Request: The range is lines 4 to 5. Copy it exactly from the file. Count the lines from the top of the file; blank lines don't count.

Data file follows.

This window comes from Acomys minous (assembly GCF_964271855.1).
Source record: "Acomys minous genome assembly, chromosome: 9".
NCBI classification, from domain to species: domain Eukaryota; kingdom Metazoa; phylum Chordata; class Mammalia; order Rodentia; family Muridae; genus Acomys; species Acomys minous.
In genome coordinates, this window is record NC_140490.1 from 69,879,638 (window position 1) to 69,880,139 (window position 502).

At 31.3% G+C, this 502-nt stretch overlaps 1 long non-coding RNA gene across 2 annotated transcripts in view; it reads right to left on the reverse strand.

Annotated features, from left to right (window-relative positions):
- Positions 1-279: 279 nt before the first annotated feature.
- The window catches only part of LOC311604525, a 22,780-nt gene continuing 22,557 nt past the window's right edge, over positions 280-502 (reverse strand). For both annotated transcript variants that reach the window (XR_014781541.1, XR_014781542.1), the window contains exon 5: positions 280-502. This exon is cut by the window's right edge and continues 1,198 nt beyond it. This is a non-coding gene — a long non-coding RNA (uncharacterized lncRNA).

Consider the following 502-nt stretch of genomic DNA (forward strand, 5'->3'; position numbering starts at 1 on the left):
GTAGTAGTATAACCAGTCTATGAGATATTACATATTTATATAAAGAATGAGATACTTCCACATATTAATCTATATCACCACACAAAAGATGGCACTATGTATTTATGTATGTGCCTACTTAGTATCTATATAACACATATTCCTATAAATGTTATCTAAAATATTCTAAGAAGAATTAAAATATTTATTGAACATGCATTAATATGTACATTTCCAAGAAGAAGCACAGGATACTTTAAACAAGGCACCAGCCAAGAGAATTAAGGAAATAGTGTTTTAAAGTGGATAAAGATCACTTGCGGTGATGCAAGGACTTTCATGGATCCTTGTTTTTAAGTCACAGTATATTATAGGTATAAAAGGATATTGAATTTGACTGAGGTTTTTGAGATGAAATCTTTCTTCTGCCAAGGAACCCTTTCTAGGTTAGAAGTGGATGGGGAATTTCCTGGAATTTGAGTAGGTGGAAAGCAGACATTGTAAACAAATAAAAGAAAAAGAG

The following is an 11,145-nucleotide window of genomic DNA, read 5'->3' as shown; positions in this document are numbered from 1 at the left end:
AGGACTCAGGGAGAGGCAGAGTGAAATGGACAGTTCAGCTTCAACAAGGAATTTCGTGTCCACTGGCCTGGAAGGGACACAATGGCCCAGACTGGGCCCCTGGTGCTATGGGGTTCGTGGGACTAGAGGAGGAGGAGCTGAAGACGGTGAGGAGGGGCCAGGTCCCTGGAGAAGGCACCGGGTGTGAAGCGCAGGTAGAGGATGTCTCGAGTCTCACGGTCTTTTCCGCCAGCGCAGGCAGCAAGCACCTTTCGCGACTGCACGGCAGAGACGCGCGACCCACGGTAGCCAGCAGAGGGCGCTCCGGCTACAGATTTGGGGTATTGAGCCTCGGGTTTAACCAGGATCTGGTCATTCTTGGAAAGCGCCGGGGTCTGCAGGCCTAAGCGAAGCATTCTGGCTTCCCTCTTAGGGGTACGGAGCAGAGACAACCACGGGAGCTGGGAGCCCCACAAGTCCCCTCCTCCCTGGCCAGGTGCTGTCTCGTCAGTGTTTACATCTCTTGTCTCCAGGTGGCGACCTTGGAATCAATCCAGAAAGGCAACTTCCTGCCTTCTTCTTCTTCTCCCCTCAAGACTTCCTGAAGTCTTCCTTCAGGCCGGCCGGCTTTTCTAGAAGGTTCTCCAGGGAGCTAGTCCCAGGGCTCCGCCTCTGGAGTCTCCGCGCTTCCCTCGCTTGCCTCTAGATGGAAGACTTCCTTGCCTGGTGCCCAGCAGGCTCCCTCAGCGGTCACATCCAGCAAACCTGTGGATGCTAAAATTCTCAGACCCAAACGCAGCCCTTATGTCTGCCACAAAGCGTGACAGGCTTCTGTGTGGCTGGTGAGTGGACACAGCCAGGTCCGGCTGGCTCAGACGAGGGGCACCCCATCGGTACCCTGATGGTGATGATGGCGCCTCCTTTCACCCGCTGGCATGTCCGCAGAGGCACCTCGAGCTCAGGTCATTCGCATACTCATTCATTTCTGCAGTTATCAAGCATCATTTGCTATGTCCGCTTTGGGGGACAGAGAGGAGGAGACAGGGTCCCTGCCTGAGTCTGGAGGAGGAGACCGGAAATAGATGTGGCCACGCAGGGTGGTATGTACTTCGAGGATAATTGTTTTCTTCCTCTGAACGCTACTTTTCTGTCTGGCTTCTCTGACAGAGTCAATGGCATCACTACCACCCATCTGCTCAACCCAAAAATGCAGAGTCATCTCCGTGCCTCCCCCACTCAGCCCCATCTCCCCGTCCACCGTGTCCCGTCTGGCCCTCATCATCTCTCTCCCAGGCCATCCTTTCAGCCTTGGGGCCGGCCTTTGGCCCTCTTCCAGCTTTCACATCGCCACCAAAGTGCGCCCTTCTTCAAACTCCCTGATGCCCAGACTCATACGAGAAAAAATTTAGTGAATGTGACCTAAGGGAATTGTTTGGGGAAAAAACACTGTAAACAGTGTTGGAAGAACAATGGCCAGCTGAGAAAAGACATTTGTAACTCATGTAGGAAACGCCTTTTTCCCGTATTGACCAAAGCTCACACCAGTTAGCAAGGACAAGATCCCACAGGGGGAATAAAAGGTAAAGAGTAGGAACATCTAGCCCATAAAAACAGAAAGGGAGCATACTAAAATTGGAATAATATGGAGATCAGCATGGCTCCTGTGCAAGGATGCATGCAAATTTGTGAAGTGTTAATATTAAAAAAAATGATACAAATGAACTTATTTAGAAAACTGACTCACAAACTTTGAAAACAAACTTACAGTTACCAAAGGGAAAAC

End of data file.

In genome coordinates, this window is record NC_140490.1 from 69,879,638 (window position 1) to 69,880,139 (window position 502).

At 31.3% G+C, this 502-nt stretch overlaps 1 long non-coding RNA gene across 2 annotated transcripts in view; it reads right to left on the reverse strand.